The way it works is pretty simple, we want to compare your current solution to our engineered products. EXAIR has a simple form that gets filled out (or you can call, e-mail or chat) explaining your application to us. We ask for a few key pieces of detailed information, and for you to send one of your current solutions (the nozzle, homemade device, or open tube for example). Then we run side by side tests in house to determine air consumption, noise, and force at the same pressure you are using at your facility. That’s right, this testing is all done here at EXAIR through our EXAIR Efficiency Lab. We document these performance characteristics and send a report showing a simple return on investment for you if you replace your device with an EXAIR engineered solution.
This information is then easily backed up by our 30 day guarantee on stock products. Get the EXAIR solution in, test it in your facility and see how the savings stack up. If there is anything that doesn’t stack up, you simply let us know and send the units back.
The entire Efficiency Lab and 30 day guarantee are offered to all of our customers that are within the US and Canada. If you would like to discuss what is possible for you and your team, please reach out to an Application Engineer.
If you’re a follower of the EXAIR Blog, you’re probably well aware that compressed air is the most expensive utility in an industrial environment. The average cost to generate 1000 Standard Cubic Feet of compressed air is $0.25. If you’re familiar with how much air you use on a daily basis, you’ll understand just how quickly that adds up. To make matters worse, many compressed air systems waste significant amounts of compressed air just through leaks. According to the Compressed Air Challenge, a typical plant that has not been well maintained will likely have a leak rate of approximately 30%!! Good luck explaining to your finance department that you’re carelessly wasting 30% of the most expensive utility. To make sure you get the most out of your compressed air system, it’s important to follow the Six Steps to Optimizing Your Compressed Air System.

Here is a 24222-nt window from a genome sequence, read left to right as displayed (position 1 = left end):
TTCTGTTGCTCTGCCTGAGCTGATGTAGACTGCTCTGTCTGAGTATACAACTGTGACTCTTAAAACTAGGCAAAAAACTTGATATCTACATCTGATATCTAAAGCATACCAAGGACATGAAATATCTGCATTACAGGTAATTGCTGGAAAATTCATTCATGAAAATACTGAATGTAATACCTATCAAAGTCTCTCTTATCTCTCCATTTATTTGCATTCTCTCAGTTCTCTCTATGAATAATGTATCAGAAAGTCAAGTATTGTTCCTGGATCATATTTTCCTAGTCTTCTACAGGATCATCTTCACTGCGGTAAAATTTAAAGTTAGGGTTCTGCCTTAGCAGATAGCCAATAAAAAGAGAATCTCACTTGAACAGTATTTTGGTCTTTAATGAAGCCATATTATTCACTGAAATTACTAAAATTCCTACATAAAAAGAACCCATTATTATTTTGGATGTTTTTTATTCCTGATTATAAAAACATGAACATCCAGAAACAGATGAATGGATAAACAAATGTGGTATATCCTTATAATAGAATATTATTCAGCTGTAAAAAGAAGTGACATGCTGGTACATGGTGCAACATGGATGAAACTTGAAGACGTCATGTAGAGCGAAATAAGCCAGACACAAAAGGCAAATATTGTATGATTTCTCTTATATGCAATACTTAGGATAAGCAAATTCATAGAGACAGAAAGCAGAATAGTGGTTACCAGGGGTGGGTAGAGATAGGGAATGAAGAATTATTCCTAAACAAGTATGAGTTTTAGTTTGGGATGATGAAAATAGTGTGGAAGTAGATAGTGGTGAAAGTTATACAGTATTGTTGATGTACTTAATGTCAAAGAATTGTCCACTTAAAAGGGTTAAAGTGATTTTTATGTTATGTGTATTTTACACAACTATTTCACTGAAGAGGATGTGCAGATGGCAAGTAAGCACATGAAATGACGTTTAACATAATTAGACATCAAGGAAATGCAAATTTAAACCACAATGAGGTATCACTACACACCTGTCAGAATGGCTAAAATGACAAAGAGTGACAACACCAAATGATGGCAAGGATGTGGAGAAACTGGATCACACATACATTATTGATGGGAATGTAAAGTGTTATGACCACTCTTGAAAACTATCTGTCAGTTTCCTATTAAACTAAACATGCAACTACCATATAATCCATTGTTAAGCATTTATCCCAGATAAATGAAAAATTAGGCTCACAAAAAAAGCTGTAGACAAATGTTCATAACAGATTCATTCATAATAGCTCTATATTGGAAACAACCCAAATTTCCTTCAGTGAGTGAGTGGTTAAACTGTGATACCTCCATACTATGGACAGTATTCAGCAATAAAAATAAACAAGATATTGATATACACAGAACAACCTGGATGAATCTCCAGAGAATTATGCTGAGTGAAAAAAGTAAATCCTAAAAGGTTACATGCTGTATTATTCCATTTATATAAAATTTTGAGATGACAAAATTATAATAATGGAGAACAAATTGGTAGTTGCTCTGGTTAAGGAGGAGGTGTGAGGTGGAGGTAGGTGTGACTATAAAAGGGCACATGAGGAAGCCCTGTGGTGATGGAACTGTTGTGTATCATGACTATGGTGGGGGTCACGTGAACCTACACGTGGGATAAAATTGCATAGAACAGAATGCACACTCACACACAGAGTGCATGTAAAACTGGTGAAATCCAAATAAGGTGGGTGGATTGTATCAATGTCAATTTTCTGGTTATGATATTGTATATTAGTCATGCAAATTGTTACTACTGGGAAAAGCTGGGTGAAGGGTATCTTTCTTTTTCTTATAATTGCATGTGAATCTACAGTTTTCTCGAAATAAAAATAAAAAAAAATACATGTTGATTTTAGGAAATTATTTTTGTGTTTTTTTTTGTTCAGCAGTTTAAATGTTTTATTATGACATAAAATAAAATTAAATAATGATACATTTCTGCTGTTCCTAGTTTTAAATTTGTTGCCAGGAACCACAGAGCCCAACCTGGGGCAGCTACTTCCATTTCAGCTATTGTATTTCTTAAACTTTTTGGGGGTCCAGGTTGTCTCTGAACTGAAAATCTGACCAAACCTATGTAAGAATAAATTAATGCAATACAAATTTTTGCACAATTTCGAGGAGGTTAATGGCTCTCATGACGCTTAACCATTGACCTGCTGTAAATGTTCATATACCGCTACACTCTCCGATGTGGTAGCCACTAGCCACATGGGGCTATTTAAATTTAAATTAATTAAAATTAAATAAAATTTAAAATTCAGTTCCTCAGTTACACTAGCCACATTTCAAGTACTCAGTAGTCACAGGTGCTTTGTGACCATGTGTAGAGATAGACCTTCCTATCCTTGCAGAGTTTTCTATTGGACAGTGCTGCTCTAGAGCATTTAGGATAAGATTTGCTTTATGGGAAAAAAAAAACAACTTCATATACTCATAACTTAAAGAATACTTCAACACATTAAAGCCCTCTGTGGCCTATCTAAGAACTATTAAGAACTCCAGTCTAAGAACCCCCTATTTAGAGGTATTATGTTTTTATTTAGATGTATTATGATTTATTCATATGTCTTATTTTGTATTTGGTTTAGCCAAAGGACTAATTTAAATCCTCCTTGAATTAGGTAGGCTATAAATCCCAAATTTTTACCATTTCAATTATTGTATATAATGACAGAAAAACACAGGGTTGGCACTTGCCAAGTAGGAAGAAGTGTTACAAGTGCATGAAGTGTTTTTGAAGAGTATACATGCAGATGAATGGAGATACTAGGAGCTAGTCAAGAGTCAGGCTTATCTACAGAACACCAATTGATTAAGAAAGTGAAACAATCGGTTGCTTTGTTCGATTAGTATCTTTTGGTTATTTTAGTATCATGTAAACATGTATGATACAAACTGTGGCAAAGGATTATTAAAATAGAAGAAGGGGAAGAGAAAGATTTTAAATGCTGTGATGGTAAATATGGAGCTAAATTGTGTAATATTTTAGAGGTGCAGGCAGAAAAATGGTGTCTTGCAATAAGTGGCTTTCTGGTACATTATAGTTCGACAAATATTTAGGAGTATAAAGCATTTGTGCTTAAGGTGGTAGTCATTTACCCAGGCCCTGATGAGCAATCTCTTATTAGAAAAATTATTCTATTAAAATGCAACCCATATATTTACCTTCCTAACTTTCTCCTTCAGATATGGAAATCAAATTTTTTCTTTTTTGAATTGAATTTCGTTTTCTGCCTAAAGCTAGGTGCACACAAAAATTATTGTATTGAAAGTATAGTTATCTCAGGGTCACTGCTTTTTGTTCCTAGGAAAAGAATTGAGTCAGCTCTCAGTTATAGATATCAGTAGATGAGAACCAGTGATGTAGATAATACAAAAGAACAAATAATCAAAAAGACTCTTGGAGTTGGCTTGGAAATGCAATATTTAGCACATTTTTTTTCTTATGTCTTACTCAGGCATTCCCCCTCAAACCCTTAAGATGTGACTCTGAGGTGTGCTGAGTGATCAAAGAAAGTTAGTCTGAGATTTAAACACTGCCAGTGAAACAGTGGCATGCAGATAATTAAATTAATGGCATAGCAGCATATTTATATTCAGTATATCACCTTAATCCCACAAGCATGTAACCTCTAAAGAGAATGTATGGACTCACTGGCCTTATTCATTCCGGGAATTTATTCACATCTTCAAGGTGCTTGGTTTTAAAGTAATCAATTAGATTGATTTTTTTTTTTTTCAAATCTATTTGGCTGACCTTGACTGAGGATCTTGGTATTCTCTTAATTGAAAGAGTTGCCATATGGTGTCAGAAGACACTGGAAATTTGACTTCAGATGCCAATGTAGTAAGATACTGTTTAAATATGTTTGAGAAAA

Starting with Step 1: Measure the air consumption to find sources that use a lot of compressed air. In order to have an understanding of your compressed air usage across various processes and in your entire facility, you have to measure and produce a baseline. Without a measurement of usage, there’s no way to determine your actual costs or evaluate opportunities for savings. To do so, EXAIR offers a range of Digital Flowmeters from stock. The Digital Flowmeter provides a digital readout of the exact amount of compressed air being used. Many companies will install the DFM on each major leg of their air distribution system to allow for constant monitoring and provide a benchmark of compressed air usage.
Once you’ve measured your baseline, it’s time to explore another simple avenue of savings. Step 2 in the process is finding and fixing leaks in your current system. EXAIR offers our Model 9061 Ultrasonic Leak Detector to allow you to locate and fix any leaks within your distribution system. With an unmaintained system wasting on average 30% of the produced volume, this one seems like a no-brainer but is often overlooked. If you can hear the leak without the help of a device like the ULD, it’s a VERY bad leak. These should be located, tagged, and repaired ASAP!